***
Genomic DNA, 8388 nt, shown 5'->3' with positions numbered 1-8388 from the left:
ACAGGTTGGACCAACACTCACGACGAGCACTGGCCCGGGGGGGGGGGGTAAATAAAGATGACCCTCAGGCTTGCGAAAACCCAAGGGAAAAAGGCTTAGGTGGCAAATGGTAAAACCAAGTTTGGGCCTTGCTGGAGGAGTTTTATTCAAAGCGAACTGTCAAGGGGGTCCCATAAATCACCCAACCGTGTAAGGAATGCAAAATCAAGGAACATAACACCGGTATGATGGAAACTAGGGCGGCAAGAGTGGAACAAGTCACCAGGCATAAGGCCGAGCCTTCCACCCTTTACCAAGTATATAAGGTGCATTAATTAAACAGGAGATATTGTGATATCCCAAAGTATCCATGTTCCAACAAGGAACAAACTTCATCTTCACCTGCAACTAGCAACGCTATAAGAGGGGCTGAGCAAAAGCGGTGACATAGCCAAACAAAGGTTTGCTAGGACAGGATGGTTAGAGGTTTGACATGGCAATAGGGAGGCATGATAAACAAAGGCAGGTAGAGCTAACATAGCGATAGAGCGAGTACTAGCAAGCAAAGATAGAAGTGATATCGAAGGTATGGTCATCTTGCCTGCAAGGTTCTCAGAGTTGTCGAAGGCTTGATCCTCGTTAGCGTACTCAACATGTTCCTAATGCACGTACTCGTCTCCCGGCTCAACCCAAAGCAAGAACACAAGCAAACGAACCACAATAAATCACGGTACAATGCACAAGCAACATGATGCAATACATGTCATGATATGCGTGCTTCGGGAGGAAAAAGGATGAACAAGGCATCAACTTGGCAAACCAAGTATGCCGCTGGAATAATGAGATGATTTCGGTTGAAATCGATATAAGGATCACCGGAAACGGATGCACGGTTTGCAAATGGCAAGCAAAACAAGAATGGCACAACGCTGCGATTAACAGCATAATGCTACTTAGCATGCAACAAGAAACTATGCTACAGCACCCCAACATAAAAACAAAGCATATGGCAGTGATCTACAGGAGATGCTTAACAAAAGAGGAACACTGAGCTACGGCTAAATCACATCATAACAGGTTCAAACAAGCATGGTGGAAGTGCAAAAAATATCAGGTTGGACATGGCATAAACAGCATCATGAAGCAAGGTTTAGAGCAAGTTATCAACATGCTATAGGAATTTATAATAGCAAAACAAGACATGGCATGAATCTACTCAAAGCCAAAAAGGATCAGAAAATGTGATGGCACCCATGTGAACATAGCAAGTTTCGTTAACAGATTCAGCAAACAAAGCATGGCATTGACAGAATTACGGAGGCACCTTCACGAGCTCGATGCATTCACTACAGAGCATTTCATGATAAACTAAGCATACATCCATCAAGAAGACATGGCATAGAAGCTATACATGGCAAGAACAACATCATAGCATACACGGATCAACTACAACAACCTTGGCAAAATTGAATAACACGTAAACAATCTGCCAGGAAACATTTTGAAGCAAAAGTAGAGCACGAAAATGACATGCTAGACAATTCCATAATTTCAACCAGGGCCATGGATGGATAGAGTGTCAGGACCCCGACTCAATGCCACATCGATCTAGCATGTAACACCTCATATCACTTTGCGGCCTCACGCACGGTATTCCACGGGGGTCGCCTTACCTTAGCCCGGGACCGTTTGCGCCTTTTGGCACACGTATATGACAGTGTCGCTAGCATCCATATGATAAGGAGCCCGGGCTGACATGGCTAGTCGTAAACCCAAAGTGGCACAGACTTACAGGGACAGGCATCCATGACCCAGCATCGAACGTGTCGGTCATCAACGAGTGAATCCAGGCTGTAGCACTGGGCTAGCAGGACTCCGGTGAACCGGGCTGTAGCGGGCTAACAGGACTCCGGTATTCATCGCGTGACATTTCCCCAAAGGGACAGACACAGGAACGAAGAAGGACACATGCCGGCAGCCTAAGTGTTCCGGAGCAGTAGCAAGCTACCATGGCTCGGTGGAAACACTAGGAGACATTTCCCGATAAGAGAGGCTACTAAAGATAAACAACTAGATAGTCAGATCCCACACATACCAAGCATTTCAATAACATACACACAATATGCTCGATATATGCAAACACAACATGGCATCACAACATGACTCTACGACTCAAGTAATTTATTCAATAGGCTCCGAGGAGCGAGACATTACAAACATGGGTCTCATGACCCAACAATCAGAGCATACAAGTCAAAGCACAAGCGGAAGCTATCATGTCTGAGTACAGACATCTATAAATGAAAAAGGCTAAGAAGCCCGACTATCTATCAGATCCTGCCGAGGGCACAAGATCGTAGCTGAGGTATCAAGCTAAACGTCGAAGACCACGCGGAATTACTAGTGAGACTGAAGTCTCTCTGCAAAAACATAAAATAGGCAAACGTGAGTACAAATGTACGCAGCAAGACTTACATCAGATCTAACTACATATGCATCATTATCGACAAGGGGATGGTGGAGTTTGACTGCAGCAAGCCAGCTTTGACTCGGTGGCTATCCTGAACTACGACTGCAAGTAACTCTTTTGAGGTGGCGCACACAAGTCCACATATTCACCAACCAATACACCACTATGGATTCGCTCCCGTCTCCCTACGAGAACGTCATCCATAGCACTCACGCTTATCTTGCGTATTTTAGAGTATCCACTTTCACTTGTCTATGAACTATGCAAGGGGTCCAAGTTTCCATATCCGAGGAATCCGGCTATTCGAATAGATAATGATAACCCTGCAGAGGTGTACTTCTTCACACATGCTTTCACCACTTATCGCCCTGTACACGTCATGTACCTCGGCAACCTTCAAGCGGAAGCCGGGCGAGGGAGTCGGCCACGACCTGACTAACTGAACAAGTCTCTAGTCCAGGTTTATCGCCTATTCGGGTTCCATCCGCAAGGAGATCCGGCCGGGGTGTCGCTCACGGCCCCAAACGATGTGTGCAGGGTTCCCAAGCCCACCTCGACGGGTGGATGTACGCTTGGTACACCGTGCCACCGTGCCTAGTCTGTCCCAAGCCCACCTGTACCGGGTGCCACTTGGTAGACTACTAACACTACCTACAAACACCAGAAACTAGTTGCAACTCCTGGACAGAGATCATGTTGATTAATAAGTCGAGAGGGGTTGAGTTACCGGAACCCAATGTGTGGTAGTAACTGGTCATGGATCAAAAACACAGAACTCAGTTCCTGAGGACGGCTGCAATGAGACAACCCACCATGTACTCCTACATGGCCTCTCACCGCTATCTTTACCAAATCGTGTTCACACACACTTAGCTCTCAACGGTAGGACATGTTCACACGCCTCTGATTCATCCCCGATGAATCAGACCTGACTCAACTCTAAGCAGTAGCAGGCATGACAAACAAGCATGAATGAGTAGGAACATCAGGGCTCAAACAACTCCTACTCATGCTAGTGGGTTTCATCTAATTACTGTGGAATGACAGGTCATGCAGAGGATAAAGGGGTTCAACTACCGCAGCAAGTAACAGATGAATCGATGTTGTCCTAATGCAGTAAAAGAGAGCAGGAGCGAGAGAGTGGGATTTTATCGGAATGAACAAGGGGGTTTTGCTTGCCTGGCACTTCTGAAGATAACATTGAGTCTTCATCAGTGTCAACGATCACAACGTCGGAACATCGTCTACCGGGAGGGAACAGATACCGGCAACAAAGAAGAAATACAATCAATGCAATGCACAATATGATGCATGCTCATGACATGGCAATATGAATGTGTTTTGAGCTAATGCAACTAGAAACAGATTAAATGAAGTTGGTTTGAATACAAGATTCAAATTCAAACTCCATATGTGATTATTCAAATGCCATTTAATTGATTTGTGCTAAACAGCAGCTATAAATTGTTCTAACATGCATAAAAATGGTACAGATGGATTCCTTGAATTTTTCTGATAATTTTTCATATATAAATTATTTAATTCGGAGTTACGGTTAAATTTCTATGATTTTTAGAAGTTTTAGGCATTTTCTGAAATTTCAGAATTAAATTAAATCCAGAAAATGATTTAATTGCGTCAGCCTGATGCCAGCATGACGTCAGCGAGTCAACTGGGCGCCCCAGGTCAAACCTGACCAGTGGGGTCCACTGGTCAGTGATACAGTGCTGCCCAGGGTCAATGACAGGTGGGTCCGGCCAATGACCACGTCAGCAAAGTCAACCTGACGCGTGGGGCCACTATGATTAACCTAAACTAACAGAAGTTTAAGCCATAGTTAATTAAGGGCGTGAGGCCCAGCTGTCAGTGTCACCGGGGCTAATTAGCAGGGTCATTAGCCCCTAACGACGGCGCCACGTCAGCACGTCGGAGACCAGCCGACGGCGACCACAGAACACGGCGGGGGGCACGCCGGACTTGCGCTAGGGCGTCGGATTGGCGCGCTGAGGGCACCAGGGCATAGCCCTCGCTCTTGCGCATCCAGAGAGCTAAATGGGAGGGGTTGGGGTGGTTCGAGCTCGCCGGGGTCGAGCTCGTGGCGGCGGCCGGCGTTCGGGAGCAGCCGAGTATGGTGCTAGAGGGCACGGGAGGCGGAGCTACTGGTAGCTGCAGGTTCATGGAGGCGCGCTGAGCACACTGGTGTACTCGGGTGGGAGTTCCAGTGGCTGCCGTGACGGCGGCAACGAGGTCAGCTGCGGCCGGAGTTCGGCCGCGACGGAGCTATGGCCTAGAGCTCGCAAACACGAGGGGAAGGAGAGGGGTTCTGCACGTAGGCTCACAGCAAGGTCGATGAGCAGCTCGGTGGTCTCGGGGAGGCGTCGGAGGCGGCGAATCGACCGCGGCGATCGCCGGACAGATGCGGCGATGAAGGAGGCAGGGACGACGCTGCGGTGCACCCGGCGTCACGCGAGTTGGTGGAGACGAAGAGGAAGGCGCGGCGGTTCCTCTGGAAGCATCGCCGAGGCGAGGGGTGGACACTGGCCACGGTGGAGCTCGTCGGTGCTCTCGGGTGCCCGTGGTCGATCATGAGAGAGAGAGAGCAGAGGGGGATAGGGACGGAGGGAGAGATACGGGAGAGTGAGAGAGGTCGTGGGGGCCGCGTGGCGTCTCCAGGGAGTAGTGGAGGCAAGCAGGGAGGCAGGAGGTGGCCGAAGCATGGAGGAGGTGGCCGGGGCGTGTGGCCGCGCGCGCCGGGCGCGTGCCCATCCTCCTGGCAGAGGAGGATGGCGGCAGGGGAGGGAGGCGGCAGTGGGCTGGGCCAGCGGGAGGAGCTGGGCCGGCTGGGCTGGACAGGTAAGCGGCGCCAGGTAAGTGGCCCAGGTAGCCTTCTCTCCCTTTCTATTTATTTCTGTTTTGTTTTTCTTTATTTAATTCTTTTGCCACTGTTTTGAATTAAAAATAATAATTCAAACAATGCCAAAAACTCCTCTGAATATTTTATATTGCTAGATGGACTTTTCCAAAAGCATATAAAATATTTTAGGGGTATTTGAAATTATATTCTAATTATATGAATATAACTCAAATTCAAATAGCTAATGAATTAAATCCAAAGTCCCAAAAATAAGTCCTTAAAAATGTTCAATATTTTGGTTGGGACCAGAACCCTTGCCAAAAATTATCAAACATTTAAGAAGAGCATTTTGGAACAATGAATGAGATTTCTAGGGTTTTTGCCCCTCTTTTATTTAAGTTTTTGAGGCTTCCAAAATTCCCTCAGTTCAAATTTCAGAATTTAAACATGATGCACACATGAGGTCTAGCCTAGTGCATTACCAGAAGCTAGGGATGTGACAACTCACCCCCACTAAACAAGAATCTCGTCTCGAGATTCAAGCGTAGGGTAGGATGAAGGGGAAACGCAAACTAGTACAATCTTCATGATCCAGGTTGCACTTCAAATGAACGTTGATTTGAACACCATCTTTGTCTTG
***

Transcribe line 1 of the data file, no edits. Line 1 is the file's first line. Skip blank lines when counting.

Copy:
Genomic DNA, 8388 nt, shown 5'->3' with positions numbered 1-8388 from the left: